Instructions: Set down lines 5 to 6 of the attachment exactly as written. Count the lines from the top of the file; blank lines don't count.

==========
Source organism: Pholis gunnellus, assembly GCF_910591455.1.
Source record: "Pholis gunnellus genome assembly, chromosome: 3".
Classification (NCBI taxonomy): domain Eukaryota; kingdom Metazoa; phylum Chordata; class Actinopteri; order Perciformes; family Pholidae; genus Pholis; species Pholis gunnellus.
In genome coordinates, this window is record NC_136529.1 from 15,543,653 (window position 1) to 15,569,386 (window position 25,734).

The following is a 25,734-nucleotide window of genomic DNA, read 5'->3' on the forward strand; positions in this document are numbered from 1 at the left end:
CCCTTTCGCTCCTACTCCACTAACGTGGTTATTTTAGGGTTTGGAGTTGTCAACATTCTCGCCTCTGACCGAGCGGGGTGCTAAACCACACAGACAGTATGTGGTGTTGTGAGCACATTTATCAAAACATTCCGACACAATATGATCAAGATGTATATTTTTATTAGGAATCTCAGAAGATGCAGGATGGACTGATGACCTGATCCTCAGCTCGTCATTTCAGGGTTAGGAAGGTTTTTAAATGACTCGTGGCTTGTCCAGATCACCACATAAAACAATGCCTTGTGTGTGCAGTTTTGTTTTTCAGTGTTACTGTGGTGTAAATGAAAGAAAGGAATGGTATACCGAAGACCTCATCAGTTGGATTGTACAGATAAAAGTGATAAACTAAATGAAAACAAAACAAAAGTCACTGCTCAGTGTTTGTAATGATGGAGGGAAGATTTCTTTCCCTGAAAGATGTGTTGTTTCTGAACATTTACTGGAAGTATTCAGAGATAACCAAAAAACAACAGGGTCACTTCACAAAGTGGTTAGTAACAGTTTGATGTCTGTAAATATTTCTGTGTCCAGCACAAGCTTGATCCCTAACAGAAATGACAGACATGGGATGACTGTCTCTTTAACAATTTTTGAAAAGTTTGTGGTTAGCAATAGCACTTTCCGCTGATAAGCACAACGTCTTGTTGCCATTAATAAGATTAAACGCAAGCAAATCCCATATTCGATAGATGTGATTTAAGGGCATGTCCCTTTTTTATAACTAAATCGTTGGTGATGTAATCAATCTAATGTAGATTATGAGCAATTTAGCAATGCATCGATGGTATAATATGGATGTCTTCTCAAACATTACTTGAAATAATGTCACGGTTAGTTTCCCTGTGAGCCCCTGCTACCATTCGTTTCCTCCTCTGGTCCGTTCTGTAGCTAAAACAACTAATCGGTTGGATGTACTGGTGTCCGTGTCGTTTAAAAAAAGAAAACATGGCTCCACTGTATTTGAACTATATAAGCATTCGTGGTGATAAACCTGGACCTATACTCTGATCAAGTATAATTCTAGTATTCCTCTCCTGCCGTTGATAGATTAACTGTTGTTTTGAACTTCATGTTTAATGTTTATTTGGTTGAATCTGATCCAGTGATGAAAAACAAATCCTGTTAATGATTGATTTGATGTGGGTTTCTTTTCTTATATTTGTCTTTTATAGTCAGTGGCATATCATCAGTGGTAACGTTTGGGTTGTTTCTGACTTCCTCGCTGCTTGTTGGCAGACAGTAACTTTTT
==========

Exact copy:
The following is a 25,734-nucleotide window of genomic DNA, read 5'->3' on the forward strand; positions in this document are numbered from 1 at the left end:
CCCTTTCGCTCCTACTCCACTAACGTGGTTATTTTAGGGTTTGGAGTTGTCAACATTCTCGCCTCTGACCGAGCGGGGTGCTAAACCACACAGACAGTATGTGGTGTTGTGAGCACATTTATCAAAACATTCCGACACAATATGATCAAGATGTATATTTTTATTAGGAATCTCAGAAGATGCAGGATGGACTGATGACCTGATCCTCAGCTCGTCATTTCAGGGTTAGGAAGGTTTTTAAATGACTCGTGGCTTGTCCAGATCACCACATAAAACAATGCCTTGTGTGTGCAGTTTTGTTTTTCAGTGTTACTGTGGTGTAAATGAAAGAAAGGAATGGTATACCGAAGACCTCATCAGTTGGATTGTACAGATAAAAGTGATAAACTAAATGAAAACAAAACAAAAGTCACTGCTCAGTGTTTGTAATGATGGAGGGAAGATTTCTTTCCCTGAAAGATGTGTTGTTTCTGAACATTTACTGGAAGTATTCAGAGATAACCAAAAAACAACAGGGTCACTTCACAAAGTGGTTAGTAACAGTTTGATGTCTGTAAATATTTCTGTGTCCAGCACAAGCTTGATCCCTAACAGAAATGACAGACATGGGATGACTGTCTCTTTAACAATTTTTGAAAAGTTTGTGGTTAGCAATAGCACTTTCCGCTGATAAGCACAACGTCTTGTTGCCATTAATAAGATTAAACGCAAGCAAATCCCATATTCGATAGATGTGATTTAAGGGCATGTCCCTTTTTTATAACTAAATCGTTGGTGATGTAATCAATCTAATGTAGATTATGAGCAATTTAGCAATGCATCGATGGTATAATATGGATGTCTTCTCAAACATTACTTGAAATAATGTCACGGTTAGTTTCCCTGTGAGCCCCTGCTACCATTCGTTTCCTCCTCTGGTCCGTTCTGTAGCTAAAACAACTAATCGGTTGGATGTACTGGTGTCCGTGTCGTTTAAAAAAAGAAAACATGGCTCCACTGTATTTGAACTATATAAGCATTCGTGGTGATAAACCTGGACCTATACTCTGATCAAGTATAATTCTAGTATTCCTCTCCTGCCGTTGATAGATTAACTGTTGTTTTGAACTTCATGTTTAATGTTTATTTGGTTGAATCTGATCCAGTGATGAAAAACAAATCCTGTTAATGATTGATTTGATGTGGGTTTCTTTTCTTATATTTGTCTTTTATAGTCAGTGGCATATCATCAGTGGTAACGTTTGGGTTGTTTCTGACTTCCTCGCTGCTTGTTGGCAGACAGTAACTTTTT